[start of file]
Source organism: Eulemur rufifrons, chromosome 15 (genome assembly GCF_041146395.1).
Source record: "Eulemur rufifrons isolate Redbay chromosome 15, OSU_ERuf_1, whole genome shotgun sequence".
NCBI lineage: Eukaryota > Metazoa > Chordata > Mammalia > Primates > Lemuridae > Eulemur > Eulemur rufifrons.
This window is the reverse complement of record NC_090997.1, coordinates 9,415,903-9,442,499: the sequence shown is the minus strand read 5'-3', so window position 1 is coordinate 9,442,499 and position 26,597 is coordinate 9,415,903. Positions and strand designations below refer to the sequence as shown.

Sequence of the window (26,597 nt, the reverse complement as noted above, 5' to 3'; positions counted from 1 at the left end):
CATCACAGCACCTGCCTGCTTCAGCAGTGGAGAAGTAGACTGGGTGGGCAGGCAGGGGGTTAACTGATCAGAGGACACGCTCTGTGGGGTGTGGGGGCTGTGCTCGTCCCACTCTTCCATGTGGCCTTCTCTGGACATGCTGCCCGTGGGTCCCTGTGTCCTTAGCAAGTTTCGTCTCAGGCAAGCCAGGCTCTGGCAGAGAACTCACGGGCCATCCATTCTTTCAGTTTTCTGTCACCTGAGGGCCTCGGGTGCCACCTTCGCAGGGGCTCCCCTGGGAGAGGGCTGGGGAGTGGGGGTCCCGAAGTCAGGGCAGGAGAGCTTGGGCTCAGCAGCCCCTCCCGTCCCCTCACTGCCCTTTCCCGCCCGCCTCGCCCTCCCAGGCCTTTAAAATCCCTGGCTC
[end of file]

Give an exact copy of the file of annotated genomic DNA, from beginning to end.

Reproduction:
Source organism: Eulemur rufifrons, chromosome 15 (genome assembly GCF_041146395.1).
Source record: "Eulemur rufifrons isolate Redbay chromosome 15, OSU_ERuf_1, whole genome shotgun sequence".
NCBI lineage: Eukaryota > Metazoa > Chordata > Mammalia > Primates > Lemuridae > Eulemur > Eulemur rufifrons.
This window is the reverse complement of record NC_090997.1, coordinates 9,415,903-9,442,499: the sequence shown is the minus strand read 5'-3', so window position 1 is coordinate 9,442,499 and position 26,597 is coordinate 9,415,903. Positions and strand designations below refer to the sequence as shown.

Sequence of the window (26,597 nt, the reverse complement as noted above, 5' to 3'; positions counted from 1 at the left end):
CATCACAGCACCTGCCTGCTTCAGCAGTGGAGAAGTAGACTGGGTGGGCAGGCAGGGGGTTAACTGATCAGAGGACACGCTCTGTGGGGTGTGGGGGCTGTGCTCGTCCCACTCTTCCATGTGGCCTTCTCTGGACATGCTGCCCGTGGGTCCCTGTGTCCTTAGCAAGTTTCGTCTCAGGCAAGCCAGGCTCTGGCAGAGAACTCACGGGCCATCCATTCTTTCAGTTTTCTGTCACCTGAGGGCCTCGGGTGCCACCTTCGCAGGGGCTCCCCTGGGAGAGGGCTGGGGAGTGGGGGTCCCGAAGTCAGGGCAGGAGAGCTTGGGCTCAGCAGCCCCTCCCGTCCCCTCACTGCCCTTTCCCGCCCGCCTCGCCCTCCCAGGCCTTTAAAATCCCTGGCTC